Monday, 21 May 2012

Telegram Article: A BIG MAChiavellian Diatribe

Talk about contrasts. The Editor of the Saturday, May 19th edition of the Telegram must have had that thought when he situated two opinion pieces on opposing pages containing very opposite views; one, an article by Brendan Sullivan, a former provincial government economist, called, “Muskrat Falls: how much are you prepared to pay?” and the other by Cathy Bennett, entitled, “Making the right decision, a former Nalcor board member speaks out”. 

Sullivan’s item deals with the singular issue of the high cost of Muskrat Falls power (27.7 – 40.5 cents per KWh compared with 10.4 cents per KWh, right now), and suggests Nalcor needs to look at an on-island solution. Bennett’s purpose is to defend Nalcor’s staff.     
Ms. Bennett writes, “I believe the work Nalcor has completed has an attention to detail and a discipline to best practice management that has positioned Nalcor as a world class corporation”. 

Ms. Bennett feels it is necessary to defend the professionalism of Nalcor staff.  Why?  Could it be because someone has exaggerated their expertise?  The fact is, no one has ever questioned Nalcor’s passion, professionalism or commitment, to their work or to their province.  But, some have correctly pointed out that Nalcor’s former incarnation, Newfoundland Hydro, has not built a major project since Cat Arm was constructed in the 1980s, which, by the way, went way over the original estimates. That’s thirty years ago!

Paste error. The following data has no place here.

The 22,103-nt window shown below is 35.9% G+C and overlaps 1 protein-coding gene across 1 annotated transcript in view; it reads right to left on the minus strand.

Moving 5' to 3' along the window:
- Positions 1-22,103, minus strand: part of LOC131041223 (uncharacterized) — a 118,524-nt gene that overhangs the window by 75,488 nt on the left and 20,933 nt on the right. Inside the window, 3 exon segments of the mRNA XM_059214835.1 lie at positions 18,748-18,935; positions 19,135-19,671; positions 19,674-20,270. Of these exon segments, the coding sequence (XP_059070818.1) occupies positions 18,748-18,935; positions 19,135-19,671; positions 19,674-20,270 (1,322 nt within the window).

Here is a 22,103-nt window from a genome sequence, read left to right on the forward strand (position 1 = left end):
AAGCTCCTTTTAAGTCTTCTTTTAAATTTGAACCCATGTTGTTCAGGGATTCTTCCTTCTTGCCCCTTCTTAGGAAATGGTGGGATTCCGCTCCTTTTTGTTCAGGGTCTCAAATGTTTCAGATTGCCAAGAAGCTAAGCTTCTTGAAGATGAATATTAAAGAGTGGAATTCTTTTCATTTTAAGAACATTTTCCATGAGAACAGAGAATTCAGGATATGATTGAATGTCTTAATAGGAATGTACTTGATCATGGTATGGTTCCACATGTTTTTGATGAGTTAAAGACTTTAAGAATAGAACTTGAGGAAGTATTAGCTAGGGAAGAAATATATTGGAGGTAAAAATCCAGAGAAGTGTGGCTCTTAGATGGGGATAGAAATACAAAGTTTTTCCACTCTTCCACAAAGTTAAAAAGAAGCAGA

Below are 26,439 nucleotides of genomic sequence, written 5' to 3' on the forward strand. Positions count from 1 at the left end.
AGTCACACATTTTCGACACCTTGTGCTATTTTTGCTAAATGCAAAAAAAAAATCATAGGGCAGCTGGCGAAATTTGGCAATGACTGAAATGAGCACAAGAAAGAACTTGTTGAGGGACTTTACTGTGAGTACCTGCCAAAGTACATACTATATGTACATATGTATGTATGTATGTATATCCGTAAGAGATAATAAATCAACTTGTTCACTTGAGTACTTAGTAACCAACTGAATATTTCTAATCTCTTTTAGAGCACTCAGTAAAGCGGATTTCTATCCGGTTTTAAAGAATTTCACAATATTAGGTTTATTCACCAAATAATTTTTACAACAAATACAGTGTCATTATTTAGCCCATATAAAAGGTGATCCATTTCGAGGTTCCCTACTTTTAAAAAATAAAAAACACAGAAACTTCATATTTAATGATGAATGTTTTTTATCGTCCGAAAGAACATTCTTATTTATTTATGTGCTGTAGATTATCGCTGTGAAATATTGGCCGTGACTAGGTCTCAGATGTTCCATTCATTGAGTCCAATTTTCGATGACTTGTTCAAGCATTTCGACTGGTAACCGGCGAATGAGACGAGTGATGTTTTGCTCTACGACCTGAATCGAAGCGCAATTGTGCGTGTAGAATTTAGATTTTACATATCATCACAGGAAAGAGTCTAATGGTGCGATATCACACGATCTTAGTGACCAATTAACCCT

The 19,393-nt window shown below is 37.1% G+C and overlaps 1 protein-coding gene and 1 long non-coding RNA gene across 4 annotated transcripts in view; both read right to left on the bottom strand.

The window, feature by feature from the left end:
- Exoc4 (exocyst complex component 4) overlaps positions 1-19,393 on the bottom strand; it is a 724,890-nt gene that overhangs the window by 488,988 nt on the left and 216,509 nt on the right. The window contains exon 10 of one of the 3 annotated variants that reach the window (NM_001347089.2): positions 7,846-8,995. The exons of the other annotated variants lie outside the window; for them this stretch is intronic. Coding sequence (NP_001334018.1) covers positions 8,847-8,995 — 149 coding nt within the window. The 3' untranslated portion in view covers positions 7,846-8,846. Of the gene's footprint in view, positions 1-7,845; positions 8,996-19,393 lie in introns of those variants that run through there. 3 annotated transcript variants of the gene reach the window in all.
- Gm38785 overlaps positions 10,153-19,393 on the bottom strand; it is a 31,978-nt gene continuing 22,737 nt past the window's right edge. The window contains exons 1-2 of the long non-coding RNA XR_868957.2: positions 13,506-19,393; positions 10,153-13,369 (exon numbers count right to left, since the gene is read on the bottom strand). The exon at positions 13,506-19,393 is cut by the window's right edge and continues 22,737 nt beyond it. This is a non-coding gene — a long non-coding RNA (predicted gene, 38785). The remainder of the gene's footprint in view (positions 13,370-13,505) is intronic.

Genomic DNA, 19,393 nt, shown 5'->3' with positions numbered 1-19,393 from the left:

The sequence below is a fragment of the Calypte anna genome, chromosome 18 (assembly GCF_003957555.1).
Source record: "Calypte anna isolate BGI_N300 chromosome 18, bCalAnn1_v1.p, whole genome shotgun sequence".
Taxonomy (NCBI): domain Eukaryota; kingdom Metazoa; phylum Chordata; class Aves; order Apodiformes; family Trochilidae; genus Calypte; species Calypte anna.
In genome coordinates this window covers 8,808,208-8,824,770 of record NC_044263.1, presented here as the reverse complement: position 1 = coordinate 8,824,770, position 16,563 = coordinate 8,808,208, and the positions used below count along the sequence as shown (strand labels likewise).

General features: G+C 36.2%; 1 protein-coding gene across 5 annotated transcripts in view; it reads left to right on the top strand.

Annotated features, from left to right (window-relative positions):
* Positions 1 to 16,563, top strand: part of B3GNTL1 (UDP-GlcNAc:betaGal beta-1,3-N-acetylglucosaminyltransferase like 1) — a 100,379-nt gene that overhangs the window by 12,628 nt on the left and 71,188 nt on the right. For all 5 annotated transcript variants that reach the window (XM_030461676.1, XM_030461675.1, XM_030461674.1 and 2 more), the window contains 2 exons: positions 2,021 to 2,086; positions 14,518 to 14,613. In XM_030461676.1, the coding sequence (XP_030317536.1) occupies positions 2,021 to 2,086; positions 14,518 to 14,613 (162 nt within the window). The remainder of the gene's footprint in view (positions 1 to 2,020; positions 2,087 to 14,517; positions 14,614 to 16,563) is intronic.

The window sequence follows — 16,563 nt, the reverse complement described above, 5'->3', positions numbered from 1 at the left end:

Surely Cathy Bennett has not been influenced by the inaccurate belief, voiced by no less a personage than  Premier Dunderdale on VOCM's open line show, that it was the experts at Nalcor who built the Churchill Falls project, rather than Brinco?  Such a claim is, of course, a preposterous case of 'gilding the lily'.

Is it not a legitimate question to enquire how Nalcor is suddenly replete with the expertise for a project of the size and complexity of Muskrat Falls?



The engineers inside Nalcor are likely not given to the same pretense as their Board of Directors or the politicians.  It is the latter to whom the real attention of the critics is directed. Ms. Bennett seems to suggest Nalcor is making the decision.  That is not correct. Even if the provincial government has deferred to Nalcor the obligation of the ‘elected’, it is still the government that is charged with the decision to proceed.

Indeed, an overly emotional defense of Nalcor is not what I would have expected from a Nalcor Director or former Director.  It is to these people that we look for cool analysis, insight and perspective, an affirmation that they, at least, if not the politicians, are critical minders of the public interest.  None of these characteristics were evident in this article.
I was looking for Ms. Bennett to comment on power options, assessment of risk, cost issues including potential overruns.  I would like to have heard her argument for why the hoped for new industry, to which she refers, would pay more for Muskrat Falls power, when it could get cheaper energy elsewhere.  She could have clarified why this $5 billion project should be constructed in spite of the fact that such new industries have been neither confirmed nor even announced.